The combination of the GED with an ICP-MS system has been previously demonstrated for the multielemental monitoring of particles in environmental atmospheric gases (1,2). In the semiconductor process gas application described here, the target analytes (Ge and As) are found in their gaseous states (GeH4 and AsH3, respectively) in the workplace environment. Before entry into the GED, gaseous analytes in the air sample must be converted into particles so that they are not lost across the porous membrane. A reaction cell is used to generate suitable particles from the sampled gas before entry into the GED. Ozone in the reaction cell converts metal hydrides to their respective oxides via the following reactions:

GeH4 (g) + 2O3 → GeO2 + 2H2O + O2

2AsH3 (g) + 2O3 → As2O3 + 3H2O

A 2% ammonia solution (prepared using Optima-grade ammonia, Thermo Scientific) is used to generate ammonia gas that reacts with the ozone inside the reaction cell to generate nitrate particles via the following reaction:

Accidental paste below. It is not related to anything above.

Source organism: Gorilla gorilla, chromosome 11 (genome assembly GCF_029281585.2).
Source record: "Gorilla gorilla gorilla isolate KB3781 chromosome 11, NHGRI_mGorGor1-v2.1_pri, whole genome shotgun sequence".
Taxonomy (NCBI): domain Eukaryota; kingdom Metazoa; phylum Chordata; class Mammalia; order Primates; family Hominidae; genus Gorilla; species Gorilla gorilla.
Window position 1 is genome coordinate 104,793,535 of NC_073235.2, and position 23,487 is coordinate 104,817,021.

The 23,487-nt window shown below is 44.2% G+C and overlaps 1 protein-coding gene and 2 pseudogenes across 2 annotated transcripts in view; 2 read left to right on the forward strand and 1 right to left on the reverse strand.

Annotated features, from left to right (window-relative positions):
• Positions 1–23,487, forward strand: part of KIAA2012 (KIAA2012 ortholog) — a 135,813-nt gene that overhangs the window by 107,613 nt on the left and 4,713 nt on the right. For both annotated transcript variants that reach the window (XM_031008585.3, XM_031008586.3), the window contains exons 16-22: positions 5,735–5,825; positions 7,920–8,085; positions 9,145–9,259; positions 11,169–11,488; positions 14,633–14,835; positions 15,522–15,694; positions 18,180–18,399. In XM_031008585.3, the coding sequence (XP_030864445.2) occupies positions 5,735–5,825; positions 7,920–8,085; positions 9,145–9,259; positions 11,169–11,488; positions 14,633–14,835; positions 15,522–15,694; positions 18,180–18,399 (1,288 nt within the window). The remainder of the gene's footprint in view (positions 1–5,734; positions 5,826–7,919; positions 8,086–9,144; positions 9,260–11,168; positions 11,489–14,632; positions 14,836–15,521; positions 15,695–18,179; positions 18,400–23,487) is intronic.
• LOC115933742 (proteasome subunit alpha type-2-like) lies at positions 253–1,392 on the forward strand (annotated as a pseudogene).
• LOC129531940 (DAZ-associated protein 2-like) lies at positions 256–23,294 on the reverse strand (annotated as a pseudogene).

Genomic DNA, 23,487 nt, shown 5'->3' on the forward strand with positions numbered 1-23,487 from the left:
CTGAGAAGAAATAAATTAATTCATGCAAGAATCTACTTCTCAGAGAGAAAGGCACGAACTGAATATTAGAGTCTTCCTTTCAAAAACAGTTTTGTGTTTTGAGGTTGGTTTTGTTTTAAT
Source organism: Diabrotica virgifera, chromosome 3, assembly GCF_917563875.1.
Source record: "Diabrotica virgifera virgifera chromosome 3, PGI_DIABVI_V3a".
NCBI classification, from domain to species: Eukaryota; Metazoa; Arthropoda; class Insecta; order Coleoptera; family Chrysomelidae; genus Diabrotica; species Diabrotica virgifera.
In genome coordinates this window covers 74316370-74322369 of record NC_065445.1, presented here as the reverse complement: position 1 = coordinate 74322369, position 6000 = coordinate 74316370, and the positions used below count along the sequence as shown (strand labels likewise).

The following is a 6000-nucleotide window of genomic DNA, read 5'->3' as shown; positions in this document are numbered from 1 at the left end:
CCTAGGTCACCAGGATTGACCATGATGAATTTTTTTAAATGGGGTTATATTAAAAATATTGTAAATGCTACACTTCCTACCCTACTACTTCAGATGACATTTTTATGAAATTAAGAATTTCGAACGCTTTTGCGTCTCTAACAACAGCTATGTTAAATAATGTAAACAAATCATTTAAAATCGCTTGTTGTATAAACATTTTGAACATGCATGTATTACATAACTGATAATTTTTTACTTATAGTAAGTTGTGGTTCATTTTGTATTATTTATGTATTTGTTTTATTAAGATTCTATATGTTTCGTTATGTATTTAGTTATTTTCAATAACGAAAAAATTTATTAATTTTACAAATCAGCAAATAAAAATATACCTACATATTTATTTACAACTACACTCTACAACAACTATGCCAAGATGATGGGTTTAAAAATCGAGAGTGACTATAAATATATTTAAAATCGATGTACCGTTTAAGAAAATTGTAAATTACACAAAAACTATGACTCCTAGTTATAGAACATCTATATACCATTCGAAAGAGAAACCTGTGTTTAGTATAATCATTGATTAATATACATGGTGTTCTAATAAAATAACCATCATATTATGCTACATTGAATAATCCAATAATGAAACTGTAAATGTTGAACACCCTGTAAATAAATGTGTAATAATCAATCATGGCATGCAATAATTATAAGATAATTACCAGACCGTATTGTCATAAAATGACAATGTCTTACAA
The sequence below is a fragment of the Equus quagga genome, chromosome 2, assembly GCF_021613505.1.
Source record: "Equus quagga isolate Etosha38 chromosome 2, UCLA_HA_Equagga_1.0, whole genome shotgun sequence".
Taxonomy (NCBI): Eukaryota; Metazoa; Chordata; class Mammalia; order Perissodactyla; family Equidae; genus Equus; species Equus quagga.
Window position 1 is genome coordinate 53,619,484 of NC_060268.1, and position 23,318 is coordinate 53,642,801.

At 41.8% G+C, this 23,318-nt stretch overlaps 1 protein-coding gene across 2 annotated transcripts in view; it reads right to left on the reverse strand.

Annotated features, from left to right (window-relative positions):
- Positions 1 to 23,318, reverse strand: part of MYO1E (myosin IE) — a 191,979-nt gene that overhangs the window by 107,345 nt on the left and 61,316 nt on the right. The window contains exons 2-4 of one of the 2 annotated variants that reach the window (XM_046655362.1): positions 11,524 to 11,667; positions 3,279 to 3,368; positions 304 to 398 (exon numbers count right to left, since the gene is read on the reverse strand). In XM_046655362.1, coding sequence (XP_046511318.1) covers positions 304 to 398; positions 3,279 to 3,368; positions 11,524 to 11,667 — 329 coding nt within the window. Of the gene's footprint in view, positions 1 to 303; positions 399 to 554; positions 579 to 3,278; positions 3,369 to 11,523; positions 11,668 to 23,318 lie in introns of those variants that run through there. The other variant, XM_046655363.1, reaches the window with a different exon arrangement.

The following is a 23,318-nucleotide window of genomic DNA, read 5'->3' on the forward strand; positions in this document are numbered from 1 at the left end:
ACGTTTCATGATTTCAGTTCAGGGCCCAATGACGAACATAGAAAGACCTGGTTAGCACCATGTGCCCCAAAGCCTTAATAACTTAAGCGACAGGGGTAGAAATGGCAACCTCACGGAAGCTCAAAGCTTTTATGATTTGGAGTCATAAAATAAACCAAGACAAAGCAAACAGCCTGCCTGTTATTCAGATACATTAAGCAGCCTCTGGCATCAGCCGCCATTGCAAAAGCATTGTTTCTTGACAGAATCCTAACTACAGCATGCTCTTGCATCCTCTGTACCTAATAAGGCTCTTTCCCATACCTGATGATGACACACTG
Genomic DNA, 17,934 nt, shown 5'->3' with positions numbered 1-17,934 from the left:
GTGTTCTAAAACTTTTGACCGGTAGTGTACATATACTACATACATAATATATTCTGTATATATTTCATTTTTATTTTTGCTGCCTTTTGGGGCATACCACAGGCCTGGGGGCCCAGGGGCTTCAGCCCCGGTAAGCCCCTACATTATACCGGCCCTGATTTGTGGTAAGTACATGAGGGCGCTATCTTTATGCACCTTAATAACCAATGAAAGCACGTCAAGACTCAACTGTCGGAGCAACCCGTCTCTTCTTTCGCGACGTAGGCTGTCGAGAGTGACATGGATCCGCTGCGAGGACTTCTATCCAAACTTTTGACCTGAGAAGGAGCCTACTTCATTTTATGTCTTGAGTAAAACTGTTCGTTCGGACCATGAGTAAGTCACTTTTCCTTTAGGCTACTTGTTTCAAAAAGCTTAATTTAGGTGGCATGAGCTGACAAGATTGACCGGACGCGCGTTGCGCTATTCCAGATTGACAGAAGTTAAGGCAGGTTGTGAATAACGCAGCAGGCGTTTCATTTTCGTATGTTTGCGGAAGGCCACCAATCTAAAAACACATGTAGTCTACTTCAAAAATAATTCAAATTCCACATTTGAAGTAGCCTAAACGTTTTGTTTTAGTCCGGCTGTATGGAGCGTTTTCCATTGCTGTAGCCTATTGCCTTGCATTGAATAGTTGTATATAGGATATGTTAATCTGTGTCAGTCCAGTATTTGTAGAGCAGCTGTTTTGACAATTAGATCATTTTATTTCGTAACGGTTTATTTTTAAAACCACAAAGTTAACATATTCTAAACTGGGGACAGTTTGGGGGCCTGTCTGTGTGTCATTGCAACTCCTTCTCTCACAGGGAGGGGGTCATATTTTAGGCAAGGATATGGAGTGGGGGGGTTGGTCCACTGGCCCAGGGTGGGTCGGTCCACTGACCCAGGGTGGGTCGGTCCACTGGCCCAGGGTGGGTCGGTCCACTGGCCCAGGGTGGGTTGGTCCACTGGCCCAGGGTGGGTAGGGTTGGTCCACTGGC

2NH3 + 4O3→ NH4NO3 + H2O + 4O2

The AsO3 and GeO2 nanoparticles agglomerate with NH4NO3 in the reaction cell to form particles too large to pass through the porous membrane of the GED. As the gas with suspended particles travels along the inner tube of the GED, atmospheric gases are replaced with argon via diffusion across the membrane. Ultimately, before the sample enters the plasma, the atmospheric gases have been replaced by argon and the particulate matter resulting from the gas or air sample remains. The NH4NO3 particles are easily dissociated in the argon plasma into their constituent ions while the As2O3 and GeO2 provide a stable signal suitable for quantification by ICP-MS.

Experimental

Instrument Configuration